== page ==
Adam Grant's Chump Change

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There are times when we experience events where our perspective of life changes and makes us change how we respond to new circumstances we encounter. In chapter seven, “Chump Change,” of Give and Take: Why Helping Others Drives Our Success, the author, Adam Grant, describes two people as “failure givers” for caring about others more than themselves when it comes to their professional situations. These individuals went from being doormats, submissive people letting others dominate them, to successful givers, when they experienced disadvantages for helping others too much. For these individuals being a giver meant to help others in spite of sacrificing their own good. They were not aware that their perspective of giving would hurt their professional…show more content…
These examples remind us of how a change of perspective in giving can impact an individual’s professional situation when facing disadvantages. The way we think can greatly change our performance and attitude towards others. Givers are the most successful and non successful people in the world. For non successful givers to become successful they must change the way they view others. One example that Grant gives to demonstrate how a giver can change from being a doormat to a successful giver is Lillian Bauer. Bauer is a hardworking manager of a firm. She identifies herself as a giver because she likes to help people. However, her devotion to helping others was holding her back from being promoted to a higher position. One of her colleagues said, “She was so generous and giving with her time that she fell into the trap of being a pushover” (187). Bauer was a…show more content…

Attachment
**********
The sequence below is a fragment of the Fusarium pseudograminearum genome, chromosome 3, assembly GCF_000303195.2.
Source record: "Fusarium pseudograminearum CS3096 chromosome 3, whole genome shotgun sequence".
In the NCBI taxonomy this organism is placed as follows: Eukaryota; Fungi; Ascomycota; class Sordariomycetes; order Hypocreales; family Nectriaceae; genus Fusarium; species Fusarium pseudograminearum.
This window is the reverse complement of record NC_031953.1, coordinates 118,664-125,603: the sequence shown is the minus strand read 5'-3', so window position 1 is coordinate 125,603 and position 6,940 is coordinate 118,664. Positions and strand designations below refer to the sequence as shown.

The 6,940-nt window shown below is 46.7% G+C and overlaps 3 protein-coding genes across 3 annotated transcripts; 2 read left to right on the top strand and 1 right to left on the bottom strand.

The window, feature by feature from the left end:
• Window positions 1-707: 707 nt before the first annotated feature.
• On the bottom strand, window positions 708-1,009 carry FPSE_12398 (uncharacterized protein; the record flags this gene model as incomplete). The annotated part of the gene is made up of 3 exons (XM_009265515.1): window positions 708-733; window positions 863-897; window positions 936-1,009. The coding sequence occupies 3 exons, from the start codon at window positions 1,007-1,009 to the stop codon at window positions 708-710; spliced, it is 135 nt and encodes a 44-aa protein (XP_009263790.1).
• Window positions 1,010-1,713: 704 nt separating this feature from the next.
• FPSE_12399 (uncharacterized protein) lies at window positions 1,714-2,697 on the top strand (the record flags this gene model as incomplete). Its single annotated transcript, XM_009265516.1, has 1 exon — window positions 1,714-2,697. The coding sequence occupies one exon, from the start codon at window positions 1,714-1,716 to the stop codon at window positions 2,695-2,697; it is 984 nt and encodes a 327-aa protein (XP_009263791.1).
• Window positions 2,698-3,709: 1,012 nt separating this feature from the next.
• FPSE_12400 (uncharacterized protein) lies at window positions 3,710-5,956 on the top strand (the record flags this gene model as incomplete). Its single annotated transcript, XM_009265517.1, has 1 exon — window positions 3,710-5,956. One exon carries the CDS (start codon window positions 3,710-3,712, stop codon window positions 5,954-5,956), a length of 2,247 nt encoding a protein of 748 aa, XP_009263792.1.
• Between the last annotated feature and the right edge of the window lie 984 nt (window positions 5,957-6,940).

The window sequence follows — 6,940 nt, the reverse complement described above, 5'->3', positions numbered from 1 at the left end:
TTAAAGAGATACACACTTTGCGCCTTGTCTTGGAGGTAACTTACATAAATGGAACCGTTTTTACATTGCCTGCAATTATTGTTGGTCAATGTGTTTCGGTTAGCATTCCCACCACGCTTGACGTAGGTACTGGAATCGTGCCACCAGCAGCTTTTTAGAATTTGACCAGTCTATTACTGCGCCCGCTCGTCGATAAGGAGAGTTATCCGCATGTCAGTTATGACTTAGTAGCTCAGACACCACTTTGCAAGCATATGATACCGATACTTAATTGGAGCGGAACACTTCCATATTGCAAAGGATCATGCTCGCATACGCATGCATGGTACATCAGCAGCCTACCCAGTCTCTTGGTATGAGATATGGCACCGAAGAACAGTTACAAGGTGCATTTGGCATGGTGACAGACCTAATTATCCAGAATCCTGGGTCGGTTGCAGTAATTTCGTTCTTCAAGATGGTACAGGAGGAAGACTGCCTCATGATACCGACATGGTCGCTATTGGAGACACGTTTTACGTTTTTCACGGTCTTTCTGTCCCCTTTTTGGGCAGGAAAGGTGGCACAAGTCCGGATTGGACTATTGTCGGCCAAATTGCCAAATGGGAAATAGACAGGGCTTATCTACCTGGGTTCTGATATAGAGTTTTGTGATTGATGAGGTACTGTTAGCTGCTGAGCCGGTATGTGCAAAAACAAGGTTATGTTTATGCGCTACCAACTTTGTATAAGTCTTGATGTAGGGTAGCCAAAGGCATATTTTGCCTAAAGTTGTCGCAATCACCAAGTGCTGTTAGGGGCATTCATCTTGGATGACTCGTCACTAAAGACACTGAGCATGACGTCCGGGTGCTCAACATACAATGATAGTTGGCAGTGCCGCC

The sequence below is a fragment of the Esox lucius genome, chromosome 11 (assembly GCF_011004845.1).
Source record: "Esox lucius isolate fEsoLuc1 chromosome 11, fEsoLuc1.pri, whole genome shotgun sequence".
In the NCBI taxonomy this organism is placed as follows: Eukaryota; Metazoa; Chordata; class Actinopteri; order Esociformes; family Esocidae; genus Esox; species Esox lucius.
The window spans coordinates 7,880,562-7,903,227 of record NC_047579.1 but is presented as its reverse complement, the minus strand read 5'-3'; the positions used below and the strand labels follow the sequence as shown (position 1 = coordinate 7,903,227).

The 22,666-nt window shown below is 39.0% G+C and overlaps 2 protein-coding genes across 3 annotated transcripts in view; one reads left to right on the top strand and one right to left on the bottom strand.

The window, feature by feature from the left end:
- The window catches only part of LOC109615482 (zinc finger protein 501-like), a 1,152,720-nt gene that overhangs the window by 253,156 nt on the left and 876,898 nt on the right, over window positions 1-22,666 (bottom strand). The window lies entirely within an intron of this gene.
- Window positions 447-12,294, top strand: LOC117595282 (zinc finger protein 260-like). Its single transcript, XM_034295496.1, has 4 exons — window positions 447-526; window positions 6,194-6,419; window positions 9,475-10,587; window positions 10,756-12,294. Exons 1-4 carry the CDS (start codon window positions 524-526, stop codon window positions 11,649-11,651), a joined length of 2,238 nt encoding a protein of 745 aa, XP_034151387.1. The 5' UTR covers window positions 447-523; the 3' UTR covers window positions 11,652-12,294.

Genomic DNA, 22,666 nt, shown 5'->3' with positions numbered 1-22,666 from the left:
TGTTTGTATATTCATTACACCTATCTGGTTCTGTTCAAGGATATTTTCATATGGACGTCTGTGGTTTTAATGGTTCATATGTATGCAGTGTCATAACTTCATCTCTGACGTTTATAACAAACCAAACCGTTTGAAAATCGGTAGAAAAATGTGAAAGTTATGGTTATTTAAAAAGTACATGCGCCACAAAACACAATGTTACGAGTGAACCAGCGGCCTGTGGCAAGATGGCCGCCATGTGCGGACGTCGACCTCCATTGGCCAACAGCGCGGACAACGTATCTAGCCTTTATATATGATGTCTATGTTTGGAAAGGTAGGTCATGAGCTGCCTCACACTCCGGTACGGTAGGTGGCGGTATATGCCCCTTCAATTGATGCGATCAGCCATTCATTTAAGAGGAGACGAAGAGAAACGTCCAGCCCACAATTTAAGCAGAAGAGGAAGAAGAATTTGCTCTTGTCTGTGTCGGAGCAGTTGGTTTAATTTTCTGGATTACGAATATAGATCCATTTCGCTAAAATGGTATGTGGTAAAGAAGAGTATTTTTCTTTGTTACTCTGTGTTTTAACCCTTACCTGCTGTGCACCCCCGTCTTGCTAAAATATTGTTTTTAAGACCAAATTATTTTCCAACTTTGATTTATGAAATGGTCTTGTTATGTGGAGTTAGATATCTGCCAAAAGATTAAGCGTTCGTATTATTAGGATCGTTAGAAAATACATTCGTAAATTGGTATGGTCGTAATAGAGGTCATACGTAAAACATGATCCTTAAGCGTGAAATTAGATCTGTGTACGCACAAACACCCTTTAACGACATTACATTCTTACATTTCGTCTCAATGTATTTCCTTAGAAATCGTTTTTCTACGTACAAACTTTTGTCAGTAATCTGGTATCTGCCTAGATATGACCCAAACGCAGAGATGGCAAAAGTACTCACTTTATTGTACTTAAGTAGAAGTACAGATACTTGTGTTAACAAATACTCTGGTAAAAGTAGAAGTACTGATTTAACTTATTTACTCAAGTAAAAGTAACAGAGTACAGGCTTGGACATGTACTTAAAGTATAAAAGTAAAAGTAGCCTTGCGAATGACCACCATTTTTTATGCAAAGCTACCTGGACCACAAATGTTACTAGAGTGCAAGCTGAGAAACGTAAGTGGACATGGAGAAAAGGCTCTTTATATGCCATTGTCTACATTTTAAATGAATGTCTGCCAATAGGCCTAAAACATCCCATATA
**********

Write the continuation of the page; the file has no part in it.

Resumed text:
Audet was a financial adviser. He was several times fooled by what Grant calls “takers,” or people who take advantage of others. At first, his definition of giving meant to help those who were in trouble. He helped due to sympathy. However, as he saw that his own friends and colleagues were taking advantage of his generous acts he stopped helping. These experiences changed his perspective on how to help others, including takers. He has started to think like a taker. Audet says, “ when we engage in perspective taking, considering our counterparts’ thoughts and interests without sacrificing our own interests, we’re more likely to find ways to make deals that satisfy our counterparts without sacrificing our own interests” (197). He considers takers’ interests as well as his own and thinks about ways for both to win. Audet has learned that one can keep being a giver but there has to be a way where both the helper and the receiver can
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